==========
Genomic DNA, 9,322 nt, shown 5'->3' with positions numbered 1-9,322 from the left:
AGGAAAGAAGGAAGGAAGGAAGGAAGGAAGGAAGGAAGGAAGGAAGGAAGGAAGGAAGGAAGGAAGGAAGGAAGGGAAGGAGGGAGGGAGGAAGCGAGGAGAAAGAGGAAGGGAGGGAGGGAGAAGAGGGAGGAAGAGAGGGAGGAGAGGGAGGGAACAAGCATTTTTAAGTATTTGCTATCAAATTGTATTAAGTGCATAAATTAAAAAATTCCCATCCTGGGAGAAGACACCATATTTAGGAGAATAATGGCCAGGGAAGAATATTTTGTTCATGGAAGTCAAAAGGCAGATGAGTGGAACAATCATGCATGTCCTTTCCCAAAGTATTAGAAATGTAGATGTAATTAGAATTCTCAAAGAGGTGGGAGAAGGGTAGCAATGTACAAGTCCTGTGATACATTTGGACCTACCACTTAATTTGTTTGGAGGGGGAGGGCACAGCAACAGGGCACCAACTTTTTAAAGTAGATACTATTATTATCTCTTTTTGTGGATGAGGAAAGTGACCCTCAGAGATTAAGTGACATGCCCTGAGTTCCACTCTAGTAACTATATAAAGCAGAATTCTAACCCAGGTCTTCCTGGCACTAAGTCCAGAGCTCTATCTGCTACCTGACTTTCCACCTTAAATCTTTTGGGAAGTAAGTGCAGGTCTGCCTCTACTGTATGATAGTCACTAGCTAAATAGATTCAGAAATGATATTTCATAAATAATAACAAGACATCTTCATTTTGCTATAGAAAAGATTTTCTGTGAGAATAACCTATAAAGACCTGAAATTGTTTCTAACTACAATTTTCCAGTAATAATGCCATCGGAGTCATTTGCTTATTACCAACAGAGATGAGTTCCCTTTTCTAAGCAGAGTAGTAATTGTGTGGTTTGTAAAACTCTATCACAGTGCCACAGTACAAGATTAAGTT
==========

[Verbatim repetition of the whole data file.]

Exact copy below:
Genomic DNA, 9,322 nt, shown 5'->3' with positions numbered 1-9,322 from the left:
AGGAAAGAAGGAAGGAAGGAAGGAAGGAAGGAAGGAAGGAAGGAAGGAAGGAAGGAAGGAAGGAAGGAAGGAAGGGAAGGAGGGAGGGAGGAAGCGAGGAGAAAGAGGAAGGGAGGGAGGGAGAAGAGGGAGGAAGAGAGGGAGGAGAGGGAGGGAACAAGCATTTTTAAGTATTTGCTATCAAATTGTATTAAGTGCATAAATTAAAAAATTCCCATCCTGGGAGAAGACACCATATTTAGGAGAATAATGGCCAGGGAAGAATATTTTGTTCATGGAAGTCAAAAGGCAGATGAGTGGAACAATCATGCATGTCCTTTCCCAAAGTATTAGAAATGTAGATGTAATTAGAATTCTCAAAGAGGTGGGAGAAGGGTAGCAATGTACAAGTCCTGTGATACATTTGGACCTACCACTTAATTTGTTTGGAGGGGGAGGGCACAGCAACAGGGCACCAACTTTTTAAAGTAGATACTATTATTATCTCTTTTTGTGGATGAGGAAAGTGACCCTCAGAGATTAAGTGACATGCCCTGAGTTCCACTCTAGTAACTATATAAAGCAGAATTCTAACCCAGGTCTTCCTGGCACTAAGTCCAGAGCTCTATCTGCTACCTGACTTTCCACCTTAAATCTTTTGGGAAGTAAGTGCAGGTCTGCCTCTACTGTATGATAGTCACTAGCTAAATAGATTCAGAAATGATATTTCATAAATAATAACAAGACATCTTCATTTTGCTATAGAAAAGATTTTCTGTGAGAATAACCTATAAAGACCTGAAATTGTTTCTAACTACAATTTTCCAGTAATAATGCCATCGGAGTCATTTGCTTATTACCAACAGAGATGAGTTCCCTTTTCTAAGCAGAGTAGTAATTGTGTGGTTTGTAAAACTCTATCACAGTGCCACAGTACAAGATTAAGTT